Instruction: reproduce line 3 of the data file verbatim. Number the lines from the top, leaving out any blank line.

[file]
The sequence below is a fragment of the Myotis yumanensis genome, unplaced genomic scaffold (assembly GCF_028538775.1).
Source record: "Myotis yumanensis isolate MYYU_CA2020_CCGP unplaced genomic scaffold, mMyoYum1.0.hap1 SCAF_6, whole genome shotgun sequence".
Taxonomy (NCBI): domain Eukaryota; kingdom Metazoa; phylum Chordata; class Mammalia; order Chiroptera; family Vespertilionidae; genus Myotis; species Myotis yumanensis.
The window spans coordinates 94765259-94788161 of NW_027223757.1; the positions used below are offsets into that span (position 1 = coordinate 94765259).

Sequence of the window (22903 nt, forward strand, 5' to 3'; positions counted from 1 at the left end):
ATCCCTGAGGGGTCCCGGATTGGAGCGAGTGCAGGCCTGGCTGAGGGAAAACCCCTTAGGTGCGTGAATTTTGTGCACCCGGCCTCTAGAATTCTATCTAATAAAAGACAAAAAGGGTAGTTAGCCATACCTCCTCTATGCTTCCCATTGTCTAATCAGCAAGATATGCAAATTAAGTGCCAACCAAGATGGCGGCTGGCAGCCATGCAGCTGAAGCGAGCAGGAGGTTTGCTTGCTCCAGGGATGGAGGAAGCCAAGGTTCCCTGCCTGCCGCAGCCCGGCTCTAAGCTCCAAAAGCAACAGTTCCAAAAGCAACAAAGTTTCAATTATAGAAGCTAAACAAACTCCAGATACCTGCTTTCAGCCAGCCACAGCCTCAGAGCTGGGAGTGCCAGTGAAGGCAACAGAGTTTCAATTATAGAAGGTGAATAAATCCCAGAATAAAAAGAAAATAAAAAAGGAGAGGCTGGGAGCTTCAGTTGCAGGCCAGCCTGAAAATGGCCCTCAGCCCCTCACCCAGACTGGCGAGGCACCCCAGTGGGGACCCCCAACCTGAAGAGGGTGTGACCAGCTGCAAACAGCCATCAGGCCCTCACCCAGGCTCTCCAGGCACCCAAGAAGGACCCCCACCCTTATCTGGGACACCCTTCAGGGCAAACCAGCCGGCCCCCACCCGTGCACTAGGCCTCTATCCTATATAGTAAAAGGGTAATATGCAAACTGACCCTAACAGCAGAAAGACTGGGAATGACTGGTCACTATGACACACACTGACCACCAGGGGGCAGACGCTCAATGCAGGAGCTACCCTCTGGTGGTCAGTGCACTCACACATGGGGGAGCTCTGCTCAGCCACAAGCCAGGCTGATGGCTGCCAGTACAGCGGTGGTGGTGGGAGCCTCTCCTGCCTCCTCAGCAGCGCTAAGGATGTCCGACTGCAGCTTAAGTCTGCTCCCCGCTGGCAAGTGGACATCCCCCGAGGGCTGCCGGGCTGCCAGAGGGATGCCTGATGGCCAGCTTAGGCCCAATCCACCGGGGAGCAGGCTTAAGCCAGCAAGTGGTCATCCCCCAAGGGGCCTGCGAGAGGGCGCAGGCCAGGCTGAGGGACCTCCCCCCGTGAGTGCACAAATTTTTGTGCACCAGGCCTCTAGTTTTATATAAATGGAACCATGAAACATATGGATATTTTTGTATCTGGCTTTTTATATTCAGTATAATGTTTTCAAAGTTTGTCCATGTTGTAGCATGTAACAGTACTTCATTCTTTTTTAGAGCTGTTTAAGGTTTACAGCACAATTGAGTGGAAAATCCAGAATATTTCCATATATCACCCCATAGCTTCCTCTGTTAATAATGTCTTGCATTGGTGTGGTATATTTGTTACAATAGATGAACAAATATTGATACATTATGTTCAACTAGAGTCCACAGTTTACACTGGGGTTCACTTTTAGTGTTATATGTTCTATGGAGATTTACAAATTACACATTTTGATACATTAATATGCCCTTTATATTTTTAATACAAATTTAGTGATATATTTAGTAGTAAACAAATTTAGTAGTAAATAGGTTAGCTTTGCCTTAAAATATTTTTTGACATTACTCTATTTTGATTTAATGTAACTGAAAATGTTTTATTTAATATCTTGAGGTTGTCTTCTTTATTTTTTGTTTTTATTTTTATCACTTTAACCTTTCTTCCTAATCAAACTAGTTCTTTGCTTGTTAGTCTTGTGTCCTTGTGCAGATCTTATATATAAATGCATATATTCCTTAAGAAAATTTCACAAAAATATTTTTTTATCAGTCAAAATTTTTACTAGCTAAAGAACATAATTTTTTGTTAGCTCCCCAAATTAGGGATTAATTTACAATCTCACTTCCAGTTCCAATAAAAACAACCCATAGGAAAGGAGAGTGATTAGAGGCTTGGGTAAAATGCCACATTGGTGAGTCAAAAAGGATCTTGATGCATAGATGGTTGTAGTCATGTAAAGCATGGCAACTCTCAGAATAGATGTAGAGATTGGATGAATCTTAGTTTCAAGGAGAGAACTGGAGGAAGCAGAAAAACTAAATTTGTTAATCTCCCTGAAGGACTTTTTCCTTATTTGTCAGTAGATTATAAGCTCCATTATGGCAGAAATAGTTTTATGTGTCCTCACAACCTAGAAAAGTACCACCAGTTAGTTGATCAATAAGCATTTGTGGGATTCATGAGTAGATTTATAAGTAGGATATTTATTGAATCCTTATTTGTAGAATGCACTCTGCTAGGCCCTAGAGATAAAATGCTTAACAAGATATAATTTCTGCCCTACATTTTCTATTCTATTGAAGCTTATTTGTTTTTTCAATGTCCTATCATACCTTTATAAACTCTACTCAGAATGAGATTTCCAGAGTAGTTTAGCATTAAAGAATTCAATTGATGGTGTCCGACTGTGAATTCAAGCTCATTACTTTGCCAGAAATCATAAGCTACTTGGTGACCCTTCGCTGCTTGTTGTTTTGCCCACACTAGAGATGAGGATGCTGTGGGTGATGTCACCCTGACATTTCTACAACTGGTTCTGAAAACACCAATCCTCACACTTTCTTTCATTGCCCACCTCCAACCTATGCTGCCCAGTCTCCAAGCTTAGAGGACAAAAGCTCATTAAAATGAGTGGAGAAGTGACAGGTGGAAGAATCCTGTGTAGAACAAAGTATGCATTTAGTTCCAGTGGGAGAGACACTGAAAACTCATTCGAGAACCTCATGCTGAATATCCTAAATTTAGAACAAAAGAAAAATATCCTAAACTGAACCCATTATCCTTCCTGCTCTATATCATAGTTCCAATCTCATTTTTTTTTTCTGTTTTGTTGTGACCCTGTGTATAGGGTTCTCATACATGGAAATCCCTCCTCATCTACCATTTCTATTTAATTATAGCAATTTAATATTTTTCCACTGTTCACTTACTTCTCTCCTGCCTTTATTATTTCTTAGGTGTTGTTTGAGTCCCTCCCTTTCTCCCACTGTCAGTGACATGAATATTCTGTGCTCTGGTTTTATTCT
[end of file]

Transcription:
Taxonomy (NCBI): domain Eukaryota; kingdom Metazoa; phylum Chordata; class Mammalia; order Chiroptera; family Vespertilionidae; genus Myotis; species Myotis yumanensis.